Officer Darryl Stamey says goodbye to retired Monroe Police Chief Tim Quenzer.
Officer Darryl Stamey says goodbye to retired Monroe Police Chief Tim Quenzer.

One of Cherie Harris’ earliest impressions of Tim Quenzer was thinking it seemed unusual for a police chief to pursue an armed suspect himself.  

But that’s what happened, said Harris, former Monroe deputy police chief and now Kirkland police chief. A Monroe pharmacy had been held up at gunpoint. Quenzer, in an unmarked squad car, helped track and take the alleged robber into custody.

Harris’ was among many stories offered up by Quenzer’s current and former coworkers last Monday. 

Dozens had gathered for a last retirement reception in Monroe to see him off Monday, April 30 — his last day on the job was the following day. The event celebrated a 46-year career in law enforcement and 16 years with the Monroe Police Department.

Mayor Geoffrey Thomas presented him with a Key to The City in mid-April.

“He’s an incredible man, and he will be missed very much,” said Monroe Deputy Police Chief Ken Ginnard.

Quenzer admitted it was rare he would go out on calls. Another one of the few times he went to a crime scene was when an escaped prisoner was in Monroe. Shots were fired, and one of his officers was hit by friendly fire.

Ginnard, Harris and Monroe Police administrative director Debbie Willis were some of Quenzer’s closest colleagues in attendance, said his son, Jackson. His wife, Kim, was already in Louisiana at the couple’s new home.

She left a message for her husband that was read aloud at last Monday’s reception. She told him to get ready to put his feet up, light a cigar and prepare to plan the “next Quenzer adventure.”

Many of those who spoke about Quenzer took time to thank him for how he had impacted their careers and lives. Sgt. Ryan Irving said he brought a great sense of humor to the department.

Willis said not many people know, but she worked with him on and off for the past 30 years. When the second airplane hit the World Trade Center, she called him first.

Quenzer’s son echoed that when something goes wrong, he goes to his dad. His daughter, Ashlyn Elter, said he upholds his integrity and places family above all else.

“I couldn’t ask for a better dad,” she said.

Quenzer was born in South Dakota. His father was a minister, and the family moved to Dusty, Washington when he was 6 years old. The tiny, unincorporated community is about 30 miles northwest of Pullman. The population is about a dozen people, he said.

His affinity for speed became apparent early on. Now it manifests in a love of motorcycles. Citations were already piling up in high school.

He credits one Washington State Trooper in particular for inspiring his interest in law enforcement. The man was fair and professional each time he contacted Quenzer.

“I was impressed with him,” he said. “I’m sure I deserved the tickets.”

Quenzer started out with the Washington State Patrol, and eventually graduated from the University of Louisville Justice Administration, Police Command School and Shoreline Community College. While with WSP he served as a sergeant, lieutenant, and then district commander, overseeing thousands of employees. He worked as assistant chief of the Washington State Patrol in Olympia before he retired from the agency in 2001.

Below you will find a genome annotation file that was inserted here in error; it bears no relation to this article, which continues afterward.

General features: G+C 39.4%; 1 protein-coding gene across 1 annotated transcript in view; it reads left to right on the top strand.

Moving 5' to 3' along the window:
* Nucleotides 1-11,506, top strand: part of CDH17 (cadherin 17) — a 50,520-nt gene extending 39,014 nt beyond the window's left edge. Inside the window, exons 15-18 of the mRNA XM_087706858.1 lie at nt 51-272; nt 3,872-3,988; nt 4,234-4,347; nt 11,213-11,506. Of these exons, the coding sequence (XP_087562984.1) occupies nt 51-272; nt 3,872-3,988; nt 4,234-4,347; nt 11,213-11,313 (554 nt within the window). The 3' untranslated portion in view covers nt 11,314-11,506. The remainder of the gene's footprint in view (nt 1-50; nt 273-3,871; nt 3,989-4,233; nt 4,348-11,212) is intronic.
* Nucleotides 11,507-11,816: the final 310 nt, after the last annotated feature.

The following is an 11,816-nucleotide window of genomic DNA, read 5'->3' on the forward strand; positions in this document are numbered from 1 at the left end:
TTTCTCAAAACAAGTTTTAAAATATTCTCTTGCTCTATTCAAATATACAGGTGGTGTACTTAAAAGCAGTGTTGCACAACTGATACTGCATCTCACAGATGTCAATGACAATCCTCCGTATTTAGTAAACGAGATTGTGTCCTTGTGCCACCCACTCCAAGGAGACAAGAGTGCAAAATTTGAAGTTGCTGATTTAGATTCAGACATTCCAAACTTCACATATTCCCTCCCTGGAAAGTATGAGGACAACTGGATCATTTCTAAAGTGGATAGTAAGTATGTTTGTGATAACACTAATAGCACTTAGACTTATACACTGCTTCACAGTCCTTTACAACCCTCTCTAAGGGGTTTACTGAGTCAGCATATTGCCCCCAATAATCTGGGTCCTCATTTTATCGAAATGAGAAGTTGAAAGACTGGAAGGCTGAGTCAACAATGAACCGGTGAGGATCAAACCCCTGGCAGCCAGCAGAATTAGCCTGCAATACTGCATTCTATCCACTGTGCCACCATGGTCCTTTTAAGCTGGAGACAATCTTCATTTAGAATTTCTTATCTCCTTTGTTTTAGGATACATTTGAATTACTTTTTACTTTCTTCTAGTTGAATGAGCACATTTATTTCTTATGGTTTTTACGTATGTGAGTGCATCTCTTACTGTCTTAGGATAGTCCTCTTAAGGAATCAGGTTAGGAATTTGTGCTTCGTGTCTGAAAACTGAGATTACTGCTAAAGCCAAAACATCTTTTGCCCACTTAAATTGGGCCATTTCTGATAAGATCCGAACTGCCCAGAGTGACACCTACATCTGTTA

Former Monroe Mayor Donnetta Walser asked him to join the department as interim police chief in 2002. He ended up staying for the long haul. Willis said it is uncommon for a police chief to work with a city for more than half a decade.

Thomas said Quenzer played a major role in Monroe’s growth for the past 16 years. Quenzer helped the city transition from a population of 13,000 to more than 18,000. He also served as city administrator for a stint.

“Your leadership speaks volumes for how our community has developed over time,” Thomas said.

Monroe City Councilmembers Kevin Hanford and Jason Gamble said the chief impacted them both professionally and personally. He had been there for them when their families were going through a tough time.

“Louisiana don’t know what’s coming,” Gamble said.

Harris credits Quenzer for developing professional standards and complaint protocol for the department. She also thanked Quenzer for her poker face, which people have told her is sometimes too good.

Quenzer said one of the most influential moments in his career was a former coworker, who was known for talking little, but when he did people would listen. He often tried to emulate that attitude. Putting that distance between his emotions and reaction also helped him better respond to trying situations on the job. It would also buy him some time if he needed to mull over a new idea from an employee.

Willis spoke to his well-known demeanor. She said it would be hard to know if a request was immediately rejected or being thoroughly considered.

Quenzer said he decided it was time to retire this spring, after some self-reflection. He is looking forward to alligator sausage and nice weather. He said being named Monroe’s police chief was the greatest honor he had received in his nearly five-decades-long career. There is one thing he will miss the most.

“The people, the people, they are great people,” he said.